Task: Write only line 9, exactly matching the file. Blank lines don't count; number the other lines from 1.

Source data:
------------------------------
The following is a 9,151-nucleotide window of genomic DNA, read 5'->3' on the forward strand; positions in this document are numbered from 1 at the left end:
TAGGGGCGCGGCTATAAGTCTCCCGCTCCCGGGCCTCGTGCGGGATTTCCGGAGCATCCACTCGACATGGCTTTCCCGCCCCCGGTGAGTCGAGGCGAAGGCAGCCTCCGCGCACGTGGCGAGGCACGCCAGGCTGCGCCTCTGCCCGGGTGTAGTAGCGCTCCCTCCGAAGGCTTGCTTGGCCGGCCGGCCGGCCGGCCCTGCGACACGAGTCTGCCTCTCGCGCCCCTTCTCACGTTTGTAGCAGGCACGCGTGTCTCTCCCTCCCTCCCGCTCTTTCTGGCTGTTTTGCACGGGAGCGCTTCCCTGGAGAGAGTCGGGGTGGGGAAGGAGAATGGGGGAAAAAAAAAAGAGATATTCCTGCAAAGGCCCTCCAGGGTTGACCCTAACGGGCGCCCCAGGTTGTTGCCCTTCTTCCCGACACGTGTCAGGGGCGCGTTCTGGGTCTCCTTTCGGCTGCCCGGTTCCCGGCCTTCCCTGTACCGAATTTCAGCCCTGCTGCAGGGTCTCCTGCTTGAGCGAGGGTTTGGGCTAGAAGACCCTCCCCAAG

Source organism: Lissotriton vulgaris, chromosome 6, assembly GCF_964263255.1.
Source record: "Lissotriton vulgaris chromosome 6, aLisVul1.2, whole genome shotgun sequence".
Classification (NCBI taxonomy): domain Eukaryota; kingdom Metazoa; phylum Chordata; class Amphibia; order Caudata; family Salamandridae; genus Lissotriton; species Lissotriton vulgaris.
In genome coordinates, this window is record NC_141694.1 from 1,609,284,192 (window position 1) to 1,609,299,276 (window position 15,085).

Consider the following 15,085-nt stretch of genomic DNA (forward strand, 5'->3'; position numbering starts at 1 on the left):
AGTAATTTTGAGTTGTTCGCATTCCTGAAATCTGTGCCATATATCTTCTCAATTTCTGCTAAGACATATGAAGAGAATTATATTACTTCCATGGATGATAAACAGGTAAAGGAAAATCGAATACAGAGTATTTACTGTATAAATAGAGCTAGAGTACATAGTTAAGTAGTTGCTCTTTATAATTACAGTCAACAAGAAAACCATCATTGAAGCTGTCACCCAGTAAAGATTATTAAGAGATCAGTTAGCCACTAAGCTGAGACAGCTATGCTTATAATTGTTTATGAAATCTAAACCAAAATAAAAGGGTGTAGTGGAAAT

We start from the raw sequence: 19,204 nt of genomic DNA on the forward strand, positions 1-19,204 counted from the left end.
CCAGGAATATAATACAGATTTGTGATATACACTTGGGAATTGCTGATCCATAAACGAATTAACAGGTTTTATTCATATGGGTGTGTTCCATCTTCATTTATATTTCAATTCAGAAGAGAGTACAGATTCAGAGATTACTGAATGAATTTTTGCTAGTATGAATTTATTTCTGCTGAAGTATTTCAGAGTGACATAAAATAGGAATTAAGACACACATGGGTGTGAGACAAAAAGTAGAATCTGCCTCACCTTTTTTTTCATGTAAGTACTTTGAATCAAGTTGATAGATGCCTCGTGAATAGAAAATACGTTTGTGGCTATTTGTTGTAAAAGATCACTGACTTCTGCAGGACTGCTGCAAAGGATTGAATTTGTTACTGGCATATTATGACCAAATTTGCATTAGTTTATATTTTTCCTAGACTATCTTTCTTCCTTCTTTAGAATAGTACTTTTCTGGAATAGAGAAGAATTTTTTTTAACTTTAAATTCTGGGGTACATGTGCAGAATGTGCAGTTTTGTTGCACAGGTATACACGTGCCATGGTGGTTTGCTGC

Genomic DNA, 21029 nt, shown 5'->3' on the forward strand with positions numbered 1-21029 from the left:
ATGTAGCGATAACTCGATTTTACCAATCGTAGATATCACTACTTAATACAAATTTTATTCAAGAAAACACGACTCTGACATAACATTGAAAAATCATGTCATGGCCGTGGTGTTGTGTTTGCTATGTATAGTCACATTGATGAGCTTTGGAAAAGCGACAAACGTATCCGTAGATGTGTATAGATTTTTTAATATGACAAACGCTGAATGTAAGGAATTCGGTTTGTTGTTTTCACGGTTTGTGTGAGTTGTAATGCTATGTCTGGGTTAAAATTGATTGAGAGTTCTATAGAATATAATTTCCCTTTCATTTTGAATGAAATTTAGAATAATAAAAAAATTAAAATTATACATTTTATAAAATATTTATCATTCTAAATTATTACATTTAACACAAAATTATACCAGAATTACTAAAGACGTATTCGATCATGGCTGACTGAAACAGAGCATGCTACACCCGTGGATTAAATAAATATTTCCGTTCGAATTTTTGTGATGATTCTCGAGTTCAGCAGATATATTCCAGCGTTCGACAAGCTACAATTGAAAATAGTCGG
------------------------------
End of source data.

We start from the raw sequence: 19,204 nt of genomic DNA on the forward strand, positions 1-19,204 counted from the left end.